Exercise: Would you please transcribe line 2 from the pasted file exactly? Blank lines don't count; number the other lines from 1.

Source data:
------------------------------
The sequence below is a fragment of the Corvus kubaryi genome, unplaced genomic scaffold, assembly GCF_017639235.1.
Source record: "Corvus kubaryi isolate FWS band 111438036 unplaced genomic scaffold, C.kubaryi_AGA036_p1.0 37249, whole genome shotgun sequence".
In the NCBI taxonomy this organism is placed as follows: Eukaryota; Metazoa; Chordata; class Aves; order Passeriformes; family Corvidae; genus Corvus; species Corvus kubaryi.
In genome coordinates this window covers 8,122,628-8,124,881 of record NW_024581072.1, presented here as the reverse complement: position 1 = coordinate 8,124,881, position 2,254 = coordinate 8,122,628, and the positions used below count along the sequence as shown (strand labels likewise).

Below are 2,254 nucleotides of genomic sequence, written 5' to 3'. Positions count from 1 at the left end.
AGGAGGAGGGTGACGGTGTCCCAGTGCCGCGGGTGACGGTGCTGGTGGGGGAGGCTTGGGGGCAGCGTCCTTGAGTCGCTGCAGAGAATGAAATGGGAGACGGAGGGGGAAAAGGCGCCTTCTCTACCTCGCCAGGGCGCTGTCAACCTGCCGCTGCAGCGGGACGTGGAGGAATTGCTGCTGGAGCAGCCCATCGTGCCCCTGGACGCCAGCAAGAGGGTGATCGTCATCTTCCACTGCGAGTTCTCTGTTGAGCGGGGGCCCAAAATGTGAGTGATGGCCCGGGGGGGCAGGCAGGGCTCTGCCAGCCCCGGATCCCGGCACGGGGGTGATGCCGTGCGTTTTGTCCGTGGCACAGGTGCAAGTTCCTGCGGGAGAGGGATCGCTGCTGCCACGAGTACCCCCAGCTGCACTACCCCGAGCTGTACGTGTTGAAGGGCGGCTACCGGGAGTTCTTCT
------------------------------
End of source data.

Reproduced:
Source record: "Corvus kubaryi isolate FWS band 111438036 unplaced genomic scaffold, C.kubaryi_AGA036_p1.0 37249, whole genome shotgun sequence".